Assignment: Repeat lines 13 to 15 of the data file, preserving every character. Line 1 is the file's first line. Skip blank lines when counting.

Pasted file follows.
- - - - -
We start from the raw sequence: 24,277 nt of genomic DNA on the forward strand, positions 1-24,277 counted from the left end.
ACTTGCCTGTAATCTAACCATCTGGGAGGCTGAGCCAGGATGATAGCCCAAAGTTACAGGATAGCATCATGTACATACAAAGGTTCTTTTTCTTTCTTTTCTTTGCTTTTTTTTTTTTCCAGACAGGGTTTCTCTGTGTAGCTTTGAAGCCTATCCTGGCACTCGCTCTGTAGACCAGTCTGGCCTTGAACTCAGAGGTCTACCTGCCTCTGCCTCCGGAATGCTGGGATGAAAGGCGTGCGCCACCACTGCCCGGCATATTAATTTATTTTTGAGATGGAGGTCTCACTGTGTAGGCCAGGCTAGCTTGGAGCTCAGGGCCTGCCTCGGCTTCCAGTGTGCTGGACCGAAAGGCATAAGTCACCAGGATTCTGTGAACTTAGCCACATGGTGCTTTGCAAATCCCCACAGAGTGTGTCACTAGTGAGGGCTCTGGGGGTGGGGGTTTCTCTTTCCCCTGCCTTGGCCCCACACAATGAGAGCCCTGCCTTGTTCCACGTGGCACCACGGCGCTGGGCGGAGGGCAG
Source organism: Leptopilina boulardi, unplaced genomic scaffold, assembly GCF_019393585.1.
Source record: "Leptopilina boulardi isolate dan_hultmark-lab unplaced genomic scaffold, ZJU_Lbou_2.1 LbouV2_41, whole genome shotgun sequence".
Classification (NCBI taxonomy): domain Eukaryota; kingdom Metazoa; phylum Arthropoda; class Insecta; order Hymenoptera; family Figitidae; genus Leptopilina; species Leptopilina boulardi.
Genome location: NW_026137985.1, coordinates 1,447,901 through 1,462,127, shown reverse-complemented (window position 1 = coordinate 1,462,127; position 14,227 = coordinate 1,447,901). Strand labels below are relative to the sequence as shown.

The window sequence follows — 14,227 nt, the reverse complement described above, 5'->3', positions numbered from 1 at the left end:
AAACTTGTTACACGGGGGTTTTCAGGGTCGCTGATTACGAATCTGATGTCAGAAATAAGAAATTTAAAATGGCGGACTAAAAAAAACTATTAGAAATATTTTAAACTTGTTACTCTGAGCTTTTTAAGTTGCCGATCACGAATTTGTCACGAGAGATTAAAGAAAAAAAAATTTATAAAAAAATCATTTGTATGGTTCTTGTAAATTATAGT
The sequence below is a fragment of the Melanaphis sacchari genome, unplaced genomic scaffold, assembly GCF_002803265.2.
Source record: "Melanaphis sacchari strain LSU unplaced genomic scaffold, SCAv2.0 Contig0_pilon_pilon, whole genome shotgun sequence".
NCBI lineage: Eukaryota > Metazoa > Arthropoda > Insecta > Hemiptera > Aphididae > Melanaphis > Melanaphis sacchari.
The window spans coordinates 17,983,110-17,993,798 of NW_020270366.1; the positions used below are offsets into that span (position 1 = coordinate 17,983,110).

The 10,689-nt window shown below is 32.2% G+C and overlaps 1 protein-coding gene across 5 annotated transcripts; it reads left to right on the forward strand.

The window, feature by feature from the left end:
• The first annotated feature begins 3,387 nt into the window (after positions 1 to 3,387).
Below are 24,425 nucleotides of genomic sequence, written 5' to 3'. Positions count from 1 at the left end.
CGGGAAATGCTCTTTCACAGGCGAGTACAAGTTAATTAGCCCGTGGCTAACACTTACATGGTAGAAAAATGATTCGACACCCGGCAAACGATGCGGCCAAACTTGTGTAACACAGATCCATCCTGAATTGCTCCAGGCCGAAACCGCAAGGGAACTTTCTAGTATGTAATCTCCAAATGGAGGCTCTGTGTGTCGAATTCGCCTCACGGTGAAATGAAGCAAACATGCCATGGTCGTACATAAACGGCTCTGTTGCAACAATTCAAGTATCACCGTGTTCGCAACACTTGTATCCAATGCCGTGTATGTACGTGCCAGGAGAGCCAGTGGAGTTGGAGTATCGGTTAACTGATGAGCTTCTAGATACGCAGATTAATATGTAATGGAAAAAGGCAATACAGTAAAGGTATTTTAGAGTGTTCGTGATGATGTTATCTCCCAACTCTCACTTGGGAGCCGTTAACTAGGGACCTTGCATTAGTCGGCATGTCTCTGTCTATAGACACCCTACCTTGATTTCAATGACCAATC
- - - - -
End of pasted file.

The 10,689-nt window shown below is 32.2% G+C and overlaps 1 protein-coding gene across 5 annotated transcripts; it reads left to right on the forward strand.

The window, feature by feature from the left end:
• The first annotated feature begins 3,387 nt into the window (after positions 1 to 3,387).